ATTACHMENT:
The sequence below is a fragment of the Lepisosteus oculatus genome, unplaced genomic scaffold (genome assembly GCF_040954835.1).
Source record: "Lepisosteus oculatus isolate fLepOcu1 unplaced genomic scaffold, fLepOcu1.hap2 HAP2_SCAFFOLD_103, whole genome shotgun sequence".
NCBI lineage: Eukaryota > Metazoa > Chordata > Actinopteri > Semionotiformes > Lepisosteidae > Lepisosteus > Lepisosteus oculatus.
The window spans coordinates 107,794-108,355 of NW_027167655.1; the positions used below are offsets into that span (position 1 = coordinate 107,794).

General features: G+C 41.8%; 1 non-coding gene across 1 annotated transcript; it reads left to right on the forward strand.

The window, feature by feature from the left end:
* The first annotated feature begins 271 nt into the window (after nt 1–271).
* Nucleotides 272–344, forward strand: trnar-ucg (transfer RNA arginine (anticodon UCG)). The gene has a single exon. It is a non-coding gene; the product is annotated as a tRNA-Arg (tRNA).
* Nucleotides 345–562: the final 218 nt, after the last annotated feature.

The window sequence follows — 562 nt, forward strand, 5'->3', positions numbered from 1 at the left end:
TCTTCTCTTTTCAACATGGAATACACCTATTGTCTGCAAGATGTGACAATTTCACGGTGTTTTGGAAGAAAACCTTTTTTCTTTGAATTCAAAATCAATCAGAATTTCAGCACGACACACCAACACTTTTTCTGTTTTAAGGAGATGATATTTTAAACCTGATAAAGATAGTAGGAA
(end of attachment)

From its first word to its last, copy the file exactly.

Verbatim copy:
The sequence below is a fragment of the Lepisosteus oculatus genome, unplaced genomic scaffold (genome assembly GCF_040954835.1).
Source record: "Lepisosteus oculatus isolate fLepOcu1 unplaced genomic scaffold, fLepOcu1.hap2 HAP2_SCAFFOLD_103, whole genome shotgun sequence".
NCBI lineage: Eukaryota > Metazoa > Chordata > Actinopteri > Semionotiformes > Lepisosteidae > Lepisosteus > Lepisosteus oculatus.
The window spans coordinates 107,794-108,355 of NW_027167655.1; the positions used below are offsets into that span (position 1 = coordinate 107,794).

General features: G+C 41.8%; 1 non-coding gene across 1 annotated transcript; it reads left to right on the forward strand.

The window, feature by feature from the left end:
* The first annotated feature begins 271 nt into the window (after nt 1–271).
* Nucleotides 272–344, forward strand: trnar-ucg (transfer RNA arginine (anticodon UCG)). The gene has a single exon. It is a non-coding gene; the product is annotated as a tRNA-Arg (tRNA).
* Nucleotides 345–562: the final 218 nt, after the last annotated feature.

The window sequence follows — 562 nt, forward strand, 5'->3', positions numbered from 1 at the left end:
TCTTCTCTTTTCAACATGGAATACACCTATTGTCTGCAAGATGTGACAATTTCACGGTGTTTTGGAAGAAAACCTTTTTTCTTTGAATTCAAAATCAATCAGAATTTCAGCACGACACACCAACACTTTTTCTGTTTTAAGGAGATGATATTTTAAACCTGATAAAGATAGTAGGAA